Document Action: 'Traceable Anonymous Certificate' to Experimental RFC
The IESG <iesg-secretary <at> ietf.org>
2009-07-06 17:45:48 GMT
The IESG has approved the following document:
- 'Traceable Anonymous Certificate '
<draft-ietf-pkix-tac-04.txt> as an Experimental RFC
This document is the product of the Public-Key Infrastructure (X.509)
The IESG contact persons are Tim Polk and Pasi Eronen.
A URL of this Internet-Draft is:
This document describes a model for issuing X.509 certificates in
which the certificates do not contain the "true" name of the user, and
thus provide some level of anonymity. Traceable Anonymous Certificates
(TACs) are issued by a CA that is divided into two parts. One part
verifies and records the identity of the user to whom the certificate is
issued, and the other issues the certificate to the user but does not know
the user's identity. The certificates issued under the TAC model are
intended primary for use in web access (and not in applications such as
e-mail). The model allows an aggrieved party to request that a TAC CA
divulge the identity of a user who has abused the anonymity offered by the
certificate. (Details of what constitutes abuse by a user are outside the
scope of the document and are established by TAC CA via a Certification
Policy.) To void the anonymity offered by the two-arty issuance procedure,
both parts of the CA collaborate using a protocol defined in the document.
The current version of the model supports only RSA-based security
protocols between the two parts of the TAC CA, although the user's
certificate may contain a public key for any algorithm.
Working Group Summary
This document has reached rough WG consensus after considerable debate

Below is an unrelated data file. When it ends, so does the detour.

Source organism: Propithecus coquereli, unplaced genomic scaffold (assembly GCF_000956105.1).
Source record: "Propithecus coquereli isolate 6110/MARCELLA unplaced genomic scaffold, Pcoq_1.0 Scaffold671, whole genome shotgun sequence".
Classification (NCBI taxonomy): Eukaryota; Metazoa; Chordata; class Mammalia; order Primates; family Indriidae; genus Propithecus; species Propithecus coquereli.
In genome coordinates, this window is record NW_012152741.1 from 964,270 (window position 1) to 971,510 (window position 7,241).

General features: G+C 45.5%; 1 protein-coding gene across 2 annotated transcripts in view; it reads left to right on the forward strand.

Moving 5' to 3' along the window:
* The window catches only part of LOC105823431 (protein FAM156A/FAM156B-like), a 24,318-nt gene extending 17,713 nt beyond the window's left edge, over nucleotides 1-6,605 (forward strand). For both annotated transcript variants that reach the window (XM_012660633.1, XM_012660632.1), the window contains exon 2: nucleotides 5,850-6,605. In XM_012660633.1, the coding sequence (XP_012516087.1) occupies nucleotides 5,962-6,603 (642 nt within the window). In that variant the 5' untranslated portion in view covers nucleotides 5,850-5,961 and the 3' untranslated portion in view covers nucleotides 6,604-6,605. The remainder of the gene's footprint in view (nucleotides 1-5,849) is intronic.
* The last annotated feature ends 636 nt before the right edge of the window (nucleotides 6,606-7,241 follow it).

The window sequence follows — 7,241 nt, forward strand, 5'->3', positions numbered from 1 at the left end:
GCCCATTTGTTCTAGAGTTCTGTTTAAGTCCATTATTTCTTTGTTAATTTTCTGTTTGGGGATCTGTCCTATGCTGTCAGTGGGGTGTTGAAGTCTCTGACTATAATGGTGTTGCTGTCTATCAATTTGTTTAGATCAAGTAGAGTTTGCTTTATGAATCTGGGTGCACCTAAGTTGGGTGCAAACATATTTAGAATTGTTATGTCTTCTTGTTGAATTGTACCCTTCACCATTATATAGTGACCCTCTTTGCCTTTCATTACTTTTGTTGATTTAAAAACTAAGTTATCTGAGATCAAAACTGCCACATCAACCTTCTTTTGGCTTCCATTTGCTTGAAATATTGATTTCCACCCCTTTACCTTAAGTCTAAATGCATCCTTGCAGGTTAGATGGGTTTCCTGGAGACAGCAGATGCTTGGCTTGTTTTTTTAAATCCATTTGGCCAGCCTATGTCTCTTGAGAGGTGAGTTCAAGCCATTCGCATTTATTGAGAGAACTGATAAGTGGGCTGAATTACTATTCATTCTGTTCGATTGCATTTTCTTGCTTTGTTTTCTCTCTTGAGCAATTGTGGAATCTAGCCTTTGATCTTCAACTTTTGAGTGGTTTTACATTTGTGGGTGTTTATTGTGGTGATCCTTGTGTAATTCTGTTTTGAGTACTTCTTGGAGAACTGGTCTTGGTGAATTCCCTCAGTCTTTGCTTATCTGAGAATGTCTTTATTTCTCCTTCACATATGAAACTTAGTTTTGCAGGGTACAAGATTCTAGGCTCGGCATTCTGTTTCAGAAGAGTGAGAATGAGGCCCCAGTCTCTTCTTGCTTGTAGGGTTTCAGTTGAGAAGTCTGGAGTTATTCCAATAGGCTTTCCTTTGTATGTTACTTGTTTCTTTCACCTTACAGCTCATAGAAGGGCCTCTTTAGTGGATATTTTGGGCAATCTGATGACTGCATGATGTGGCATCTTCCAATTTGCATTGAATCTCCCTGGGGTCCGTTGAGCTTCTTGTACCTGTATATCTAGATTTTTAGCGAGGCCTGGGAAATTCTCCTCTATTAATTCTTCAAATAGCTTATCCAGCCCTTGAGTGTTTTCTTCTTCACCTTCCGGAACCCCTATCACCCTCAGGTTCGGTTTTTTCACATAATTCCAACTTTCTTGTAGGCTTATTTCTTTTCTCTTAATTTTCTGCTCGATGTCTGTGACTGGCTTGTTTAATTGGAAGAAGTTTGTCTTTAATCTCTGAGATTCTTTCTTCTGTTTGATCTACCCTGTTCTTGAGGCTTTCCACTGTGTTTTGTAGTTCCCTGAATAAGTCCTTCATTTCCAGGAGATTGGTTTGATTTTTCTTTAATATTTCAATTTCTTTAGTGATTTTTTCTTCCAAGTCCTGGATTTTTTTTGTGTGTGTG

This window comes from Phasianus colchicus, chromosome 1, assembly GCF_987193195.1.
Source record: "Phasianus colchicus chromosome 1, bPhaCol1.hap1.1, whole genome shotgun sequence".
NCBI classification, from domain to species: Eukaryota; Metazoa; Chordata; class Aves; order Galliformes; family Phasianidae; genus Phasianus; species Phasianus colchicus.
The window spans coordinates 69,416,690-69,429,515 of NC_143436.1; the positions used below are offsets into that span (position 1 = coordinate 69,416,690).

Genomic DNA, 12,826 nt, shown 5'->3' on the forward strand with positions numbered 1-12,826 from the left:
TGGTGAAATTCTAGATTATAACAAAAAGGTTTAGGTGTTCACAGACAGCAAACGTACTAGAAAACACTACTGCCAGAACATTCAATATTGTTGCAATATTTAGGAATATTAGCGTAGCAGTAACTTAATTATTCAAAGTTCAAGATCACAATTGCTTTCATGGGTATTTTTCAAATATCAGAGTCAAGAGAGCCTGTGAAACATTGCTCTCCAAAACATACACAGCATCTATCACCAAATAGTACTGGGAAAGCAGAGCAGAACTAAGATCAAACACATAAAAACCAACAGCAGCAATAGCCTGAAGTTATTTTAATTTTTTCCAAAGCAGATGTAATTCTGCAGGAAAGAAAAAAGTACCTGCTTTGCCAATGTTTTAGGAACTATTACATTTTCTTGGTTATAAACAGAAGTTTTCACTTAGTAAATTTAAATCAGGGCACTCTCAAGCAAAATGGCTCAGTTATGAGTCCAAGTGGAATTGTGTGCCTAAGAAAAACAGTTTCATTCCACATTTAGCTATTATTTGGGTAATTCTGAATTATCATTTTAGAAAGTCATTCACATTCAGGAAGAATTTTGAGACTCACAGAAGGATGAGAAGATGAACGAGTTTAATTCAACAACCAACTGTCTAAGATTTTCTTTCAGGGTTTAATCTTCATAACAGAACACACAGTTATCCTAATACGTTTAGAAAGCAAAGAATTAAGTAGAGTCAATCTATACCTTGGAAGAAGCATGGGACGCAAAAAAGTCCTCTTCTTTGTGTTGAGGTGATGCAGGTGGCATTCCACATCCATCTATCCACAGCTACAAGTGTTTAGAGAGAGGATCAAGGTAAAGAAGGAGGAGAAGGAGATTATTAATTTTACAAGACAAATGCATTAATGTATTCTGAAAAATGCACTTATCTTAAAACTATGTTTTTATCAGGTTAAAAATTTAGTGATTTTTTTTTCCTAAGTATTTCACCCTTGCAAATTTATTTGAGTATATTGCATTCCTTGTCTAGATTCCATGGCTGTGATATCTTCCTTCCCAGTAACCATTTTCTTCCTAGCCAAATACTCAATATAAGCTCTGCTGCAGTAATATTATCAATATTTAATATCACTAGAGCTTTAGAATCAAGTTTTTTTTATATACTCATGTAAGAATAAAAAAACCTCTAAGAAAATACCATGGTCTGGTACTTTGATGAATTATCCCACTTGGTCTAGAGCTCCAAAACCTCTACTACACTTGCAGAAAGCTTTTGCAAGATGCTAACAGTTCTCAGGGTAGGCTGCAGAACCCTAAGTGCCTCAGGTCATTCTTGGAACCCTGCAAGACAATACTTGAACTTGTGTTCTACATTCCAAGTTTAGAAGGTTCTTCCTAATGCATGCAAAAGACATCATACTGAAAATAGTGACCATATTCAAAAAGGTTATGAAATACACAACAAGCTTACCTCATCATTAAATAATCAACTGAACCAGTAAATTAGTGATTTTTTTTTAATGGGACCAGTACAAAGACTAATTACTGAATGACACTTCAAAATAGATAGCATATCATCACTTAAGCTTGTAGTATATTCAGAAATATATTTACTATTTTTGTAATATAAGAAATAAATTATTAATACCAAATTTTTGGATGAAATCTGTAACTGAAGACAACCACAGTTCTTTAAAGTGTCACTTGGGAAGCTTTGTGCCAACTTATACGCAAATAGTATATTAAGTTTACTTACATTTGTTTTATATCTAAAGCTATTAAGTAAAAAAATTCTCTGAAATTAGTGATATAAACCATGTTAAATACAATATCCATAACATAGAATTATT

over the last 18 months. It is targeted at Experimental status. This work
did not attract much interest from most WG members initially. It addresses
a PKI niche, which some WG members didn't think would ever be of
commercial interest. The document authors were Korean and they had
considerable trouble expressing their ideas in writing, and in a suitable
style for an IETF standard. Steve Kent, my co-chair, agreed to become a
co-author and he re-wrote the document and has coordinated subsequent
revisions. Two WG members provided extensive reviews of the I-D, which
resulted in a number of changes to address technical details. The version
that entered WGLC triggered comments from a few WG members. Changes were
made to address several of these comments, but a suggestion to make a
substantial design change was rejected. Two WG members raised concerns
whether the split-signature technology employed here adds enough security
to merit the increased complexity. However, the principle authors work for
KISA, the Korean Information Security Agency that accredits CAs in that
country. Their judgment that this is a reasonable tradeoff is enough to
merit progression as experimental document. The real proof of the
document's value will be decided based on adoption by CAs, something the
KISA authors say will happen (at least in their country).
There are no know implementations at this time, which is not surprising
for a document targeted at Experimental status. However, the KISA staff
who are the principle authors have indicated that they anticipate at least
one commercial TAC CA (in South Korea) will be forthcoming after an RFC is
published. An organization that chooses to implement the model described
here will be a CA service provider, not a product vendor per se.
RFC Editor Note
This document is being forwarded for publication assuming that the
proposed update to the TLP will be completed by the IETF Trust prior
to completion of the RFC publication process. If that process does not
terminate successfully, please make the following substitution in
Appendix A, replacing RFC XXXX with the number assigned to this RFC:
DEFINITIONS IMPLICIT TAGS ::=
DEFINITIONS IMPLICIT TAGS ::=
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